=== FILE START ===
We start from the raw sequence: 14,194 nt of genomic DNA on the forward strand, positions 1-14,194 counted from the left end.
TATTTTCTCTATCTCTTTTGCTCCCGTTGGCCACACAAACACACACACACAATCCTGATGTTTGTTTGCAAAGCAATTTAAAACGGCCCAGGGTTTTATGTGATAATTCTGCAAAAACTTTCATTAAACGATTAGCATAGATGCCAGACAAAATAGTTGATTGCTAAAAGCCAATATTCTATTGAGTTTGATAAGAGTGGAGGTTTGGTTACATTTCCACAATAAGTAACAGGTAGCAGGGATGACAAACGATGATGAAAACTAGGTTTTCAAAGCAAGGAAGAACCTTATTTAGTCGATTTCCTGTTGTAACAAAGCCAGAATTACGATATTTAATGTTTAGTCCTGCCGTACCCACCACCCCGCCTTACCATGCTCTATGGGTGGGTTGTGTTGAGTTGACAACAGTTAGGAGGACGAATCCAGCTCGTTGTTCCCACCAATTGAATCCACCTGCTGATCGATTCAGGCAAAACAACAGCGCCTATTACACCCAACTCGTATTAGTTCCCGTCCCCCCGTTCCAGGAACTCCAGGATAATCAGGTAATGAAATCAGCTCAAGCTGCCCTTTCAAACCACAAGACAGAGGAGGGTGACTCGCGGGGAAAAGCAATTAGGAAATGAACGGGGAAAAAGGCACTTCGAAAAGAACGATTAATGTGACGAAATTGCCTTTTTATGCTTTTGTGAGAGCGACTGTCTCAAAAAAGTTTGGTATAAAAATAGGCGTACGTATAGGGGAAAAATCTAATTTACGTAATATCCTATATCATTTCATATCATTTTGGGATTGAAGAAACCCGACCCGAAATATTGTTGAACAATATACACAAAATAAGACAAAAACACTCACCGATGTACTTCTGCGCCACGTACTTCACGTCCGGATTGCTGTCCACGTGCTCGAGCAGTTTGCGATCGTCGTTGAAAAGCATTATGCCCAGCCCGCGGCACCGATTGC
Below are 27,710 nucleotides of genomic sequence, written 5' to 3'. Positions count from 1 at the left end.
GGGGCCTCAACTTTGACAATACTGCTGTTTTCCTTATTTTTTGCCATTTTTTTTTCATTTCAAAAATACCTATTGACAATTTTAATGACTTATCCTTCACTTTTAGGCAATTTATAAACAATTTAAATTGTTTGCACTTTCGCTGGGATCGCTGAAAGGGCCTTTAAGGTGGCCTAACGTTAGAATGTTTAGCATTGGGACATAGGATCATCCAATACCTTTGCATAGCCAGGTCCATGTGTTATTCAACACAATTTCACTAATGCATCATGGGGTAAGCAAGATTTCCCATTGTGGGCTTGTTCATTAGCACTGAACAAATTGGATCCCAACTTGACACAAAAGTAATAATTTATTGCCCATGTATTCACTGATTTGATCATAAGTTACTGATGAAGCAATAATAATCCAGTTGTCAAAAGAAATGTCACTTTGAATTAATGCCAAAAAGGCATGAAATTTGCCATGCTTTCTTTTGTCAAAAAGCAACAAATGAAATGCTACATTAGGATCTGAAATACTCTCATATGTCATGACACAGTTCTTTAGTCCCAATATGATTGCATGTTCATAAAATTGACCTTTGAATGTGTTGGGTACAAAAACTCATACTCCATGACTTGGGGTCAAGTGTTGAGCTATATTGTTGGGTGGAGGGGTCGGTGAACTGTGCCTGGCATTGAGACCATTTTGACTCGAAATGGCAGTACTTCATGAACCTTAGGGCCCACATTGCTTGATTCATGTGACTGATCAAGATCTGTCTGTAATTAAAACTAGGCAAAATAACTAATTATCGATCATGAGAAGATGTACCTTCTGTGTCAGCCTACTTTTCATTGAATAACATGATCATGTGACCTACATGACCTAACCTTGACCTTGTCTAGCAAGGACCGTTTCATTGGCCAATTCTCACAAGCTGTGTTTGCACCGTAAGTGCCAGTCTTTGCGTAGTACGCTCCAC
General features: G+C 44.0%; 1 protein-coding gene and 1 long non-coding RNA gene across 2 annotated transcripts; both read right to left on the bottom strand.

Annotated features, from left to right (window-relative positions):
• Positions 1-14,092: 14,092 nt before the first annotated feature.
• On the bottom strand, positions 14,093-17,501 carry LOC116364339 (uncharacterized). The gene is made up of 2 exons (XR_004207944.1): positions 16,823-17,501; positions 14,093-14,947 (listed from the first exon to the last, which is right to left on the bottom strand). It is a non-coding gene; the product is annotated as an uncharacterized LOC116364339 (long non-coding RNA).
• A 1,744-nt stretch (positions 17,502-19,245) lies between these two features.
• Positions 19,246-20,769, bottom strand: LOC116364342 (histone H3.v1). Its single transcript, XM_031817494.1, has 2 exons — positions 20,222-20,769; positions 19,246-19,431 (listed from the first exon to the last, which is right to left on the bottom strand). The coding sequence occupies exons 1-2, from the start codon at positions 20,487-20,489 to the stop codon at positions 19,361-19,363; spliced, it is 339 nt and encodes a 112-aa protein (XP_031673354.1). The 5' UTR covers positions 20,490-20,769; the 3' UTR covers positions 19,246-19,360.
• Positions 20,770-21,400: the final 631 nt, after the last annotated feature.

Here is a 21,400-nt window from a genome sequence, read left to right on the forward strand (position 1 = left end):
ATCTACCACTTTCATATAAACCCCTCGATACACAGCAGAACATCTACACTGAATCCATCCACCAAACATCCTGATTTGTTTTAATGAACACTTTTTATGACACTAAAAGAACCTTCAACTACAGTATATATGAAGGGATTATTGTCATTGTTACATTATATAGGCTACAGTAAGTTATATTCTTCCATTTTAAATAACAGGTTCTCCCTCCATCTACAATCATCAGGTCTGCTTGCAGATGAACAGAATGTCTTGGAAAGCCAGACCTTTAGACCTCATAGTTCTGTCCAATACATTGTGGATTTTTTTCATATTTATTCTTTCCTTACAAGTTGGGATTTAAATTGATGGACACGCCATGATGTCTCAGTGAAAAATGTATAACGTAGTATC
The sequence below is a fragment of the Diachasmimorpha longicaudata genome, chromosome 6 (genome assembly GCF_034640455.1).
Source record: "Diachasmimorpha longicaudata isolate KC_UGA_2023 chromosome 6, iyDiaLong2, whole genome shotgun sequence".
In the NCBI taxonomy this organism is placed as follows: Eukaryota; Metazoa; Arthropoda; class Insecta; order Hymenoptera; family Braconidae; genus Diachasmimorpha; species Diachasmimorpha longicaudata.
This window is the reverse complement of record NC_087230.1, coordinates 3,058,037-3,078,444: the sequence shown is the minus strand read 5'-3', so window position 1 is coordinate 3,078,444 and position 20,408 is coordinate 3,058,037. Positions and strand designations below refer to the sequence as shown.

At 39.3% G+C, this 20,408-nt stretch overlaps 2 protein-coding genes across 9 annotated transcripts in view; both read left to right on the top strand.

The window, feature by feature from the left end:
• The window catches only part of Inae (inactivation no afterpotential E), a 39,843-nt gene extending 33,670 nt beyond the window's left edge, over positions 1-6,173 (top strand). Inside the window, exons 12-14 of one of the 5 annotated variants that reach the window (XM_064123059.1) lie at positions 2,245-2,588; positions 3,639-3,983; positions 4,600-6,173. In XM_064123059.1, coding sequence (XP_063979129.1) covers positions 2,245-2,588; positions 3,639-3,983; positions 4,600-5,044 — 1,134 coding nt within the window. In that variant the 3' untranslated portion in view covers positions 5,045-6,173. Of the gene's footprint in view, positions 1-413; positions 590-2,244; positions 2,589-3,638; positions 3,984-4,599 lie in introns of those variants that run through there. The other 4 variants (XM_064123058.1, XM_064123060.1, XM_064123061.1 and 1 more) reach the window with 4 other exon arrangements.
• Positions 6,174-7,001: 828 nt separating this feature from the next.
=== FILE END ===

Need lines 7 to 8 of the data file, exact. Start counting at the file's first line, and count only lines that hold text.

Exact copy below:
• Positions 1-14,092: 14,092 nt before the first annotated feature.
• On the bottom strand, positions 14,093-17,501 carry LOC116364339 (uncharacterized). The gene is made up of 2 exons (XR_004207944.1): positions 16,823-17,501; positions 14,093-14,947 (listed from the first exon to the last, which is right to left on the bottom strand). It is a non-coding gene; the product is annotated as an uncharacterized LOC116364339 (long non-coding RNA).